Buying a new hard drive? Expect it to die

When building a PC, people often ask me which brand of mechanical hard drive they should buy.

I tend to keep things pretty simple:

  1. It doesn't matter what brand
  2. Stay away from "green" drives, as the speed deficit isn't worth the energy saving at consumer scale
  3. Get the one with the largest warranty
  4. Expect it to fail.

The last point usually shocks. Am I recommending something that will die?

Well, yes. It's not that I want to; it's just that the odds are good that at some time in your tech life, you're going to suffer from a failed hard drive, more so than anything else in your system. It also has the biggest ramifications of any failure in your system. Documents gone. Photos lost forever. That epic video library, wasted away.

Saving yourself time and pain

Thinking about storage as something that's built to fail helps to reframe people's ideas about backup. Whether they get a NAS and some sync software, or even use something like Time Machine on OS X, if people expect their hard drive to fail at any time, they tend to be more careful with their data.

Heck, as much as it isn't backup, I'd settle for people thinking about RAID, if only for that tiny bit of extra data security.

You can tell those who don't have a backup plan; instead of realising it's their fault, they choose to rant, "I will never buy [brand] again!"

Admittedly, like all technology products, there have been some bad batches of hard drives. IBM's infamous DeskStar GXP problems caused enough of a reputation issue that users started calling its drives "Death Stars". Shortly after, IBM sold its hard-drive division to Hitachi, when it became a money-losing enterprise.

Western Digital green drives don't like playing in RAID. Seagate has released dodgy firmware that stopped a computer from detecting some models of its hard drives. You name the brand, and it's likely to have had a problem drive in its history.

Add to this Google's 2007 study on hard-drive life spans, which found that particular brands fail more often than others, but didn't release names. It also turned up a lot of other incredibly useful information, although more for the enterprise than for the home consumer.

Have a plan

Ultimately, though, the savvy user transcends the brand and model of their hard drive by making sure that their data is in more than one place at one time.

There are myriad storage services now that can help — DropBox, Box, Skydrive, et al. You could even image your hard drive regularly and in an automated fashion if you wanted to use something like Acronis True Image. After all, mechanical storage is cheap — you could always buy an external hard drive for the express purpose of backing up. Copy files, then leave it on the shelf.

That's where the biggest warranty comes into it; if your hard drive fails, and you have all of your data elsewhere ready to recover, at least you get a free replacement hard drive out of the equation.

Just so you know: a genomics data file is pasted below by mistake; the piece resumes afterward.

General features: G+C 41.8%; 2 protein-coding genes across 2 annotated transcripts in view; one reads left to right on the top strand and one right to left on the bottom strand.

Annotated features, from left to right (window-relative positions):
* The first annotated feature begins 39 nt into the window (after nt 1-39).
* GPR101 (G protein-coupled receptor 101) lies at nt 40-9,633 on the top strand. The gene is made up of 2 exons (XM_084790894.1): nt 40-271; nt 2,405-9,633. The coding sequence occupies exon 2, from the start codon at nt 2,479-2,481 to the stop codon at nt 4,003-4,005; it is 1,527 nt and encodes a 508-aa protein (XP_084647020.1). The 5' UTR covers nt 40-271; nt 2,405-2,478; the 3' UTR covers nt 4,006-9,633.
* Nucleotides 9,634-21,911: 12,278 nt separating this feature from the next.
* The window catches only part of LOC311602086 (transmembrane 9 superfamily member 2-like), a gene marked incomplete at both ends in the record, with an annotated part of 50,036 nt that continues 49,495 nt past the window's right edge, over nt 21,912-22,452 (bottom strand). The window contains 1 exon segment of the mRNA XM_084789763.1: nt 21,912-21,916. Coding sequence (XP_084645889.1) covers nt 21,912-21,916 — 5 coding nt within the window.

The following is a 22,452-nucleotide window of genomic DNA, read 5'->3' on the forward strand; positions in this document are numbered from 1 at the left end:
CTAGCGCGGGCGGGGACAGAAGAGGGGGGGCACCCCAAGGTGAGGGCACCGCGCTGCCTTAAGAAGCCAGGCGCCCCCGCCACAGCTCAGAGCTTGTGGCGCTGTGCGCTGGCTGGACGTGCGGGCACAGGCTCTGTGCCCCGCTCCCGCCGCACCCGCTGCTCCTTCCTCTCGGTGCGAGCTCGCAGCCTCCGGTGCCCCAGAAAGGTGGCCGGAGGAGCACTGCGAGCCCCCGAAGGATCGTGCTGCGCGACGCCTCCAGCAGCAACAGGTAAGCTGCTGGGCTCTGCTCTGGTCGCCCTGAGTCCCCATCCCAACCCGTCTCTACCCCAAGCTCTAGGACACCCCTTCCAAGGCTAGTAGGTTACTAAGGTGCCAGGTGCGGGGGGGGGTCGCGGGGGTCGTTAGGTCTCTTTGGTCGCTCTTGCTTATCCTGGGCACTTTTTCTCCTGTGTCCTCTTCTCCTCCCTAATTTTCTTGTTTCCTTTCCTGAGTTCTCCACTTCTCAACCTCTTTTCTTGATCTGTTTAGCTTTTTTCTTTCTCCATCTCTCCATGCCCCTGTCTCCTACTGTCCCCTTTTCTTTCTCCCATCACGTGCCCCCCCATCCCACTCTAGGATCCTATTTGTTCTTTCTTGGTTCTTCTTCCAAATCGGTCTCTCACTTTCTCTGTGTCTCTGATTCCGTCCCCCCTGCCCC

Just a word of note: expect that one to fail, too.

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Latest comments (Add your comment)

When you say "Stay away from "green" drives, as the speed deficit isn't worth the energy saving at consumer scale", I think you missed the point why a significant number of people buy them. It's not the power savings but a by-product of lower power usage - drive temperature. Quite often, "Green HDD's" run significantly cooler and quieter than standard 7200rpm HDD's. This makes them perfect as drives in home theatre PC's and NAS drives. I had a standard HDD in a NAS enclosure and after a bit of spirited file transfering, the enclosure was extremely hot to touch - and we all know that excessive heat is a major cause of electronic component failure. I replaced it with a Samsung "Green" HDD, and apart from less noise, the drive then ran a lot cooler.
But I agree, trusting a HDD with important data (without a backup on different media) is a recipe for disaster - it's not a matter of 'if" but "when?"
Posted by mediabiz
Running cooler is one aspect, however "green" drives also have a tendency to not ship with TLER or whatever vendor equivalent, meaning they're more likely to drop from an array.

It looks like the newer Red drives from WD are addressing all of this directly though.
Posted by Craig Simms
Over the last ten years i've had seven different hard drives over three systems. One is external so we wont count that. Out of all of them only one failed and it was the oldest one. I always tend to find that they generally give you a bit of warning that they are going to fail and give you enough time to do something about it.

I'm not a huge fan of soft storage and to be honest i probably never will be. I dont like the idea of paying someone to store my stuff somewhere else and taking forever to back up and retrieve. Given the most you ever get is around 25gb free, i dont see the point, especially since most of us could day our media library is over that.